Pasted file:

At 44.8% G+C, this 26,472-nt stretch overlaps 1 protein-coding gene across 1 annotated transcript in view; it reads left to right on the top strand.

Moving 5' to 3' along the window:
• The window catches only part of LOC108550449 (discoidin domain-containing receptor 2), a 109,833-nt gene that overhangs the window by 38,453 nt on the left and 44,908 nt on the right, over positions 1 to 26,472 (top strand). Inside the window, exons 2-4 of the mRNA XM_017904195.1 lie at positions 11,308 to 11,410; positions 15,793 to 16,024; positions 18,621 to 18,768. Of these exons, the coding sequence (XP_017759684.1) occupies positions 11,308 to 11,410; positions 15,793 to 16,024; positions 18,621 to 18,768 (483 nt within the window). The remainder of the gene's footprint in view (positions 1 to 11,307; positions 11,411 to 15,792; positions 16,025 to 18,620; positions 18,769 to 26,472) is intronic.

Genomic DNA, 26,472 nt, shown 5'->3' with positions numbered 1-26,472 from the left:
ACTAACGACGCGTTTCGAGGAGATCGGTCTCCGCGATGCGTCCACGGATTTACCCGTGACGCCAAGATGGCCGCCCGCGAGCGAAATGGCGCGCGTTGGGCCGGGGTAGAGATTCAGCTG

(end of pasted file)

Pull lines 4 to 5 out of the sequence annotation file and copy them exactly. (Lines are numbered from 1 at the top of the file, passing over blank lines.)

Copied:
Genomic DNA, 26,472 nt, shown 5'->3' with positions numbered 1-26,472 from the left:
ACTAACGACGCGTTTCGAGGAGATCGGTCTCCGCGATGCGTCCACGGATTTACCCGTGACGCCAAGATGGCCGCCCGCGAGCGAAATGGCGCGCGTTGGGCCGGGGTAGAGATTCAGCTG